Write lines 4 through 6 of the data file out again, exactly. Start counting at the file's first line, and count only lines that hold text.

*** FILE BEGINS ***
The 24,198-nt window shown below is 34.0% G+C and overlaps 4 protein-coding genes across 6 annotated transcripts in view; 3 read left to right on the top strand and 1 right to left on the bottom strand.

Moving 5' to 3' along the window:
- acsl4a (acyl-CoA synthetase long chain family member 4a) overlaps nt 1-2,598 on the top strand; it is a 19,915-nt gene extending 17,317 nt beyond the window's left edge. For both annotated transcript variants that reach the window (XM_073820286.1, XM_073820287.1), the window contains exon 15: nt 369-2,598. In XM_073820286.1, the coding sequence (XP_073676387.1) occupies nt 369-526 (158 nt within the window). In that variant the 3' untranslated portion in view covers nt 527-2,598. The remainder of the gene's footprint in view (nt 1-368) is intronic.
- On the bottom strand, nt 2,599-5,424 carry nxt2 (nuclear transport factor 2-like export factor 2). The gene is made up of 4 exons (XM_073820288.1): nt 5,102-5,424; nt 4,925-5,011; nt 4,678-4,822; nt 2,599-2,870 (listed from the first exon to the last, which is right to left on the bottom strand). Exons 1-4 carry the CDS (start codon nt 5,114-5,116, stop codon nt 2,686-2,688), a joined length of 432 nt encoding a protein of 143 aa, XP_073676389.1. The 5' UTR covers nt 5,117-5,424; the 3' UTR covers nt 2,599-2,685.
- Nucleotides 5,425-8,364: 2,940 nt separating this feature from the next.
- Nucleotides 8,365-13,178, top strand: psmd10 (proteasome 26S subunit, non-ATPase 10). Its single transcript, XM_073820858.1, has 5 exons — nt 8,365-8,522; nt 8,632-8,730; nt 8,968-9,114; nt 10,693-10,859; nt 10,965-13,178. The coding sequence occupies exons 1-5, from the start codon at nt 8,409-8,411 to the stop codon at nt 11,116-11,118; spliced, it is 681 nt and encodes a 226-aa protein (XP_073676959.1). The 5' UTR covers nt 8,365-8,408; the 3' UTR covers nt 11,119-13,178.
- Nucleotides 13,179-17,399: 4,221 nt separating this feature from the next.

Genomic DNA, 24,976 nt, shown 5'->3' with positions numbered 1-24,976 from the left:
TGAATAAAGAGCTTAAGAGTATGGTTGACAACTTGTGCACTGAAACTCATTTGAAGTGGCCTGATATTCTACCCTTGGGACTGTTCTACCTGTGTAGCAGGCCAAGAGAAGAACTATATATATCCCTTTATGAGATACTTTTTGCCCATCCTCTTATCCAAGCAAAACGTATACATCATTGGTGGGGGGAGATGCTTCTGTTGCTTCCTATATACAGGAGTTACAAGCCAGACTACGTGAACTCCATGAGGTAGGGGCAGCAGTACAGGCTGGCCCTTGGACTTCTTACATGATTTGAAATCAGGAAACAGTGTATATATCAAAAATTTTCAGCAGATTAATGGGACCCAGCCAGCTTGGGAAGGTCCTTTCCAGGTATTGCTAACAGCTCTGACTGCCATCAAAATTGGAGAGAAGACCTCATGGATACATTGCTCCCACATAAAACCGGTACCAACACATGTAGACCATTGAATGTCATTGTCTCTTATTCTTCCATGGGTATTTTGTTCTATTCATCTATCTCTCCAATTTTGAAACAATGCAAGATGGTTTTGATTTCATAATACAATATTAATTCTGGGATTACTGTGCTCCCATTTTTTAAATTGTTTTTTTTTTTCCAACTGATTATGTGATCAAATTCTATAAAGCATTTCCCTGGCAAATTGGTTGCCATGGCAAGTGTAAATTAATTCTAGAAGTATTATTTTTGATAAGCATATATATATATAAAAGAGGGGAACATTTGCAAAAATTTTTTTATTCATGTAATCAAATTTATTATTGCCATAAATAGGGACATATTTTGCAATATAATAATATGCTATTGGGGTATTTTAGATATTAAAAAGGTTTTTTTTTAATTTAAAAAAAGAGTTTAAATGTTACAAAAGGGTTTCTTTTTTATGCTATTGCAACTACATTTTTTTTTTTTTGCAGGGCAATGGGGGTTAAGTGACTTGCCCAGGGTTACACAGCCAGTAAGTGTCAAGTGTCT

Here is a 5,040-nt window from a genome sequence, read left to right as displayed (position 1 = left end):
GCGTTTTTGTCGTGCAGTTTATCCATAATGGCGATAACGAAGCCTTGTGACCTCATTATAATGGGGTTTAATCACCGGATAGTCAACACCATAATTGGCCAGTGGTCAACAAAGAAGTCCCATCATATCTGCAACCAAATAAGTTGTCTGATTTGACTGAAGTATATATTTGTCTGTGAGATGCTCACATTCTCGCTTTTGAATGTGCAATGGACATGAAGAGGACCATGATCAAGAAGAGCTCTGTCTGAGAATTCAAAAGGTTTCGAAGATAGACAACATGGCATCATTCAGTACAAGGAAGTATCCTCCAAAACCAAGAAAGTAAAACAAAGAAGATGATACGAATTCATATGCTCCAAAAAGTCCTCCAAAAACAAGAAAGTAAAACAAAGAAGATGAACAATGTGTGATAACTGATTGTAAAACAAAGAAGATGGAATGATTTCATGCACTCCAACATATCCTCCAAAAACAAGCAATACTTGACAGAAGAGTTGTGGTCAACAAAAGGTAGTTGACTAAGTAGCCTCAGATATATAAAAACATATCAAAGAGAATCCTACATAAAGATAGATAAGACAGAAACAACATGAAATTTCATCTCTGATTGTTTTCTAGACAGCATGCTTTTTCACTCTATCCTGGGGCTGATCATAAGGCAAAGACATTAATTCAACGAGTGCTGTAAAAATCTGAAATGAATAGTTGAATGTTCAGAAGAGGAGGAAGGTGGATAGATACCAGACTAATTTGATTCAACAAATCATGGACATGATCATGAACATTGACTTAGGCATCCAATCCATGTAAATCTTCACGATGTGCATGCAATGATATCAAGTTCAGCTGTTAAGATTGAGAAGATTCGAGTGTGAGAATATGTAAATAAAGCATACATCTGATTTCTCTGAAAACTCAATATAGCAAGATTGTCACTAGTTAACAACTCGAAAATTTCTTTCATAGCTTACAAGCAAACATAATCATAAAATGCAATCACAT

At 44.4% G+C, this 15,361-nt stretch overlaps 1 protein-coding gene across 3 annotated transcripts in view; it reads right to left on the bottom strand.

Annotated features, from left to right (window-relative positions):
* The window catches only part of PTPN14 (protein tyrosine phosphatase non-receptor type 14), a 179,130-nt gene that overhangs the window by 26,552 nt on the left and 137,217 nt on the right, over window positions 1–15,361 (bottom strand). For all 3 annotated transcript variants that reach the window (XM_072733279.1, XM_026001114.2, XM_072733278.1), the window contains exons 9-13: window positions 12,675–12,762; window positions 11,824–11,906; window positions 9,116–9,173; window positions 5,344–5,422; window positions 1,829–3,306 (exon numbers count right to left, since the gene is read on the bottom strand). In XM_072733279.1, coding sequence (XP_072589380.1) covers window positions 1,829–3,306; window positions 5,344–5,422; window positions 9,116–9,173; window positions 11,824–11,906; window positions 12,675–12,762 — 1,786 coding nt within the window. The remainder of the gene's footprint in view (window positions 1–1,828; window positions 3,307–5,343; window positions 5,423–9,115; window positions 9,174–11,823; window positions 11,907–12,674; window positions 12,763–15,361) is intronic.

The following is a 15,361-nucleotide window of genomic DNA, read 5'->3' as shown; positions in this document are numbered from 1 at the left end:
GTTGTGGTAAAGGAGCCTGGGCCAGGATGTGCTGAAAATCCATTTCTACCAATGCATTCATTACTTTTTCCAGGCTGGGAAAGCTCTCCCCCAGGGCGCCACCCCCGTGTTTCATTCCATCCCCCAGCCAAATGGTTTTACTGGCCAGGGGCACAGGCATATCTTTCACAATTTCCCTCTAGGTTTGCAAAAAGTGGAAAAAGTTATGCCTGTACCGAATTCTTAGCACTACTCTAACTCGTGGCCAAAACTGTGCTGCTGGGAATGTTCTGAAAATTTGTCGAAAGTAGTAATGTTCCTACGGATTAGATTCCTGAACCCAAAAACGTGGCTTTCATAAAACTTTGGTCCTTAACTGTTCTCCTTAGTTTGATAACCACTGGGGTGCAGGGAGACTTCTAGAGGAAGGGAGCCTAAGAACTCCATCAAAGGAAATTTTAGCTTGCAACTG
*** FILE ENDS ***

- On the bottom strand, nt 2,599-5,424 carry nxt2 (nuclear transport factor 2-like export factor 2). The gene is made up of 4 exons (XM_073820288.1): nt 5,102-5,424; nt 4,925-5,011; nt 4,678-4,822; nt 2,599-2,870 (listed from the first exon to the last, which is right to left on the bottom strand). Exons 1-4 carry the CDS (start codon nt 5,114-5,116, stop codon nt 2,686-2,688), a joined length of 432 nt encoding a protein of 143 aa, XP_073676389.1. The 5' UTR covers nt 5,117-5,424; the 3' UTR covers nt 2,599-2,685.
- Nucleotides 5,425-8,364: 2,940 nt separating this feature from the next.
- Nucleotides 8,365-13,178, top strand: psmd10 (proteasome 26S subunit, non-ATPase 10). Its single transcript, XM_073820858.1, has 5 exons — nt 8,365-8,522; nt 8,632-8,730; nt 8,968-9,114; nt 10,693-10,859; nt 10,965-13,178. The coding sequence occupies exons 1-5, from the start codon at nt 8,409-8,411 to the stop codon at nt 11,116-11,118; spliced, it is 681 nt and encodes a 226-aa protein (XP_073676959.1). The 5' UTR covers nt 8,365-8,408; the 3' UTR covers nt 11,119-13,178.